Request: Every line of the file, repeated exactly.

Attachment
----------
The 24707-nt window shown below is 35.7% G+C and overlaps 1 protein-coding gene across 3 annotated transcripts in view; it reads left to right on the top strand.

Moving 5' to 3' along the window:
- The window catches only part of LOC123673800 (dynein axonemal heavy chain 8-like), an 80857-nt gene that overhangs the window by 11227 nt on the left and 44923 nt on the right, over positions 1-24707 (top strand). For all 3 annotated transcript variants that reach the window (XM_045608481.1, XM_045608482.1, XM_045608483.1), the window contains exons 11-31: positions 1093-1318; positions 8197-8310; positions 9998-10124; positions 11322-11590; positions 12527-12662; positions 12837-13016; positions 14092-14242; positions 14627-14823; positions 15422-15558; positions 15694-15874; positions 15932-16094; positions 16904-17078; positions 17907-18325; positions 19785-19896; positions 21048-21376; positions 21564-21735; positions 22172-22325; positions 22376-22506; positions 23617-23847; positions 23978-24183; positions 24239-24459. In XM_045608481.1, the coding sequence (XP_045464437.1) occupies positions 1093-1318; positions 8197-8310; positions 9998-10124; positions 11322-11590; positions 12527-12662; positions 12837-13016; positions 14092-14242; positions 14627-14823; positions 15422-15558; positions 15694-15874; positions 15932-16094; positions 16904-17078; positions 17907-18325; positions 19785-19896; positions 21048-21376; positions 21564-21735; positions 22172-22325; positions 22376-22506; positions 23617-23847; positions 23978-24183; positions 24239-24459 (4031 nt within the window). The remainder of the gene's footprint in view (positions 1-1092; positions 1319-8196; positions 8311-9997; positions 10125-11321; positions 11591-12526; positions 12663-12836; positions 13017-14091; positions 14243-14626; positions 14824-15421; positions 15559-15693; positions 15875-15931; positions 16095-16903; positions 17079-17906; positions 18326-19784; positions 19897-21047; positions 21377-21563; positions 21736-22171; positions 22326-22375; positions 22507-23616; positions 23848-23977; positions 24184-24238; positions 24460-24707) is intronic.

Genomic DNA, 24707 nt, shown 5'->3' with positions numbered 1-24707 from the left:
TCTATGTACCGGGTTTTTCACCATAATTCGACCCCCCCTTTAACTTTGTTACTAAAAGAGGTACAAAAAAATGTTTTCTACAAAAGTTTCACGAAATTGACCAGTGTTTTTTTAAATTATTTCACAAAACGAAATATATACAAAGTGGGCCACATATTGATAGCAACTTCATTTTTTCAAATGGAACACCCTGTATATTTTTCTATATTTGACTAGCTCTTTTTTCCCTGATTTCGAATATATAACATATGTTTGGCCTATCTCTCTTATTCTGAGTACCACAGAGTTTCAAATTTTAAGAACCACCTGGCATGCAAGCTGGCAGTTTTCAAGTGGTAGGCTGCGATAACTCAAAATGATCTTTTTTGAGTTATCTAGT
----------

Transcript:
The 24707-nt window shown below is 35.7% G+C and overlaps 1 protein-coding gene across 3 annotated transcripts in view; it reads left to right on the top strand.

Moving 5' to 3' along the window:
- The window catches only part of LOC123673800 (dynein axonemal heavy chain 8-like), an 80857-nt gene that overhangs the window by 11227 nt on the left and 44923 nt on the right, over positions 1-24707 (top strand). For all 3 annotated transcript variants that reach the window (XM_045608481.1, XM_045608482.1, XM_045608483.1), the window contains exons 11-31: positions 1093-1318; positions 8197-8310; positions 9998-10124; positions 11322-11590; positions 12527-12662; positions 12837-13016; positions 14092-14242; positions 14627-14823; positions 15422-15558; positions 15694-15874; positions 15932-16094; positions 16904-17078; positions 17907-18325; positions 19785-19896; positions 21048-21376; positions 21564-21735; positions 22172-22325; positions 22376-22506; positions 23617-23847; positions 23978-24183; positions 24239-24459. In XM_045608481.1, the coding sequence (XP_045464437.1) occupies positions 1093-1318; positions 8197-8310; positions 9998-10124; positions 11322-11590; positions 12527-12662; positions 12837-13016; positions 14092-14242; positions 14627-14823; positions 15422-15558; positions 15694-15874; positions 15932-16094; positions 16904-17078; positions 17907-18325; positions 19785-19896; positions 21048-21376; positions 21564-21735; positions 22172-22325; positions 22376-22506; positions 23617-23847; positions 23978-24183; positions 24239-24459 (4031 nt within the window). The remainder of the gene's footprint in view (positions 1-1092; positions 1319-8196; positions 8311-9997; positions 10125-11321; positions 11591-12526; positions 12663-12836; positions 13017-14091; positions 14243-14626; positions 14824-15421; positions 15559-15693; positions 15875-15931; positions 16095-16903; positions 17079-17906; positions 18326-19784; positions 19897-21047; positions 21377-21563; positions 21736-22171; positions 22326-22375; positions 22507-23616; positions 23848-23977; positions 24184-24238; positions 24460-24707) is intronic.

Genomic DNA, 24707 nt, shown 5'->3' with positions numbered 1-24707 from the left:
TCTATGTACCGGGTTTTTCACCATAATTCGACCCCCCCTTTAACTTTGTTACTAAAAGAGGTACAAAAAAATGTTTTCTACAAAAGTTTCACGAAATTGACCAGTGTTTTTTTAAATTATTTCACAAAACGAAATATATACAAAGTGGGCCACATATTGATAGCAACTTCATTTTTTCAAATGGAACACCCTGTATATTTTTCTATATTTGACTAGCTCTTTTTTCCCTGATTTCGAATATATAACATATGTTTGGCCTATCTCTCTTATTCTGAGTACCACAGAGTTTCAAATTTTAAGAACCACCTGGCATGCAAGCTGGCAGTTTTCAAGTGGTAGGCTGCGATAACTCAAAATGATCTTTTTTGAGTTATCTAGT